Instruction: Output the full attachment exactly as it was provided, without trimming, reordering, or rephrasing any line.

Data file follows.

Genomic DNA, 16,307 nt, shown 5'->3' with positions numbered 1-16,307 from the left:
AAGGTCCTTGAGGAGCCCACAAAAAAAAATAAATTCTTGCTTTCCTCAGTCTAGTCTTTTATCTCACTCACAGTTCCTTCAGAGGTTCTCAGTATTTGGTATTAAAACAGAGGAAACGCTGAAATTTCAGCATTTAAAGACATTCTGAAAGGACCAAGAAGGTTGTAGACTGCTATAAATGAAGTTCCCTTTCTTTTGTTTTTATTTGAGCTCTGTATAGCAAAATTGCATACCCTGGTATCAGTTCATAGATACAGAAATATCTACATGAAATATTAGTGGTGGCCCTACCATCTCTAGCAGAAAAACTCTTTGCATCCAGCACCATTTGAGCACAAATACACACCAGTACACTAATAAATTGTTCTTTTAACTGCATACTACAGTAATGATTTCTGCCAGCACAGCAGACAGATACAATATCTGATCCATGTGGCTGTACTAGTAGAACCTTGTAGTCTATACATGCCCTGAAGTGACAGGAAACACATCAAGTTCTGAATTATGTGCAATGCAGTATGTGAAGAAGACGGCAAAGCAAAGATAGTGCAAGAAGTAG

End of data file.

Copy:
Genomic DNA, 16,307 nt, shown 5'->3' with positions numbered 1-16,307 from the left:
AAGGTCCTTGAGGAGCCCACAAAAAAAAATAAATTCTTGCTTTCCTCAGTCTAGTCTTTTATCTCACTCACAGTTCCTTCAGAGGTTCTCAGTATTTGGTATTAAAACAGAGGAAACGCTGAAATTTCAGCATTTAAAGACATTCTGAAAGGACCAAGAAGGTTGTAGACTGCTATAAATGAAGTTCCCTTTCTTTTGTTTTTATTTGAGCTCTGTATAGCAAAATTGCATACCCTGGTATCAGTTCATAGATACAGAAATATCTACATGAAATATTAGTGGTGGCCCTACCATCTCTAGCAGAAAAACTCTTTGCATCCAGCACCATTTGAGCACAAATACACACCAGTACACTAATAAATTGTTCTTTTAACTGCATACTACAGTAATGATTTCTGCCAGCACAGCAGACAGATACAATATCTGATCCATGTGGCTGTACTAGTAGAACCTTGTAGTCTATACATGCCCTGAAGTGACAGGAAACACATCAAGTTCTGAATTATGTGCAATGCAGTATGTGAAGAAGACGGCAAAGCAAAGATAGTGCAAGAAGTAG